If there was the same justice for all - across the board, I'd on the fast track to hell.
God is a just God, but somehow, unjustly, He saved me.
Our text this morning was Luke 18; the parable of the Pharasee and the tax collector. Read the parable and then click read what came before (you'll have to go to chapter 17) and look at who Jesus was talking to. He was with His disciples. The section that the parable was in begins, "He also told this parable to some who trusted in themselves that they were righteous, and treated others with contempt..."
If salvation was about "justice", those who were "good" would be the ones saved. Instead, the ones who know that they are "bad" - those who rely on Christ (and Christ alone) who are saved by grace, through faith.
Jesus used this parable to tell his followers (the ones who were trusting in themselves and their own good works) that it wasn't about justice, it was about mercy.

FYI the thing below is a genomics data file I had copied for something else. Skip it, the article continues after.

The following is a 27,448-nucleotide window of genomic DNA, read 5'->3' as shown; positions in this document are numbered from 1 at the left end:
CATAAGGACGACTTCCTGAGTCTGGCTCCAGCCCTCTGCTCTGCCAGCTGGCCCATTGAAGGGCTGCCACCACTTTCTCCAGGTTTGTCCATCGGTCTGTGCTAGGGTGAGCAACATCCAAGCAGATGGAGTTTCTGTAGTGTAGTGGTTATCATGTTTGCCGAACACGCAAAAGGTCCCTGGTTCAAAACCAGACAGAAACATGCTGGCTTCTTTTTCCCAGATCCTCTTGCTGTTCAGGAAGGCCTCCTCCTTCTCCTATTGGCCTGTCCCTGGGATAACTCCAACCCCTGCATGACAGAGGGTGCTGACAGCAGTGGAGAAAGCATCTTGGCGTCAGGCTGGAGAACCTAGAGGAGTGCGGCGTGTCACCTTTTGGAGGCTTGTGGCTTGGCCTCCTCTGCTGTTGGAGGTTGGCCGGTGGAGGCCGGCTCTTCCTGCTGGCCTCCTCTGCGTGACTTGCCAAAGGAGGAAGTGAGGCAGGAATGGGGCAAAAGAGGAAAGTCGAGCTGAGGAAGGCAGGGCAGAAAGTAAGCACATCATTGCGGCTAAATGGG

If it had been about justice, the Pharisee had it all together. He tithed, he fasted, he did all the right things. He belonged to the right church, he did the "paperwork", performed the right rites. And he thanked God that he wasn't like that man over there...the one who didn't have it all together.
But it's not about justice, it's about mercy. The tax collector knew that he didn't have it all together. He knows it's about mercy.
In the broadest sense, there has been justice, Blood has been shed. Christ's blood.
But in the narrow sense - the "me" sense - I have not paid my debt; it was paid for me.
It's not about what we do, it's about who Christ is.
It's not about what we have done, it's about what Christ has done.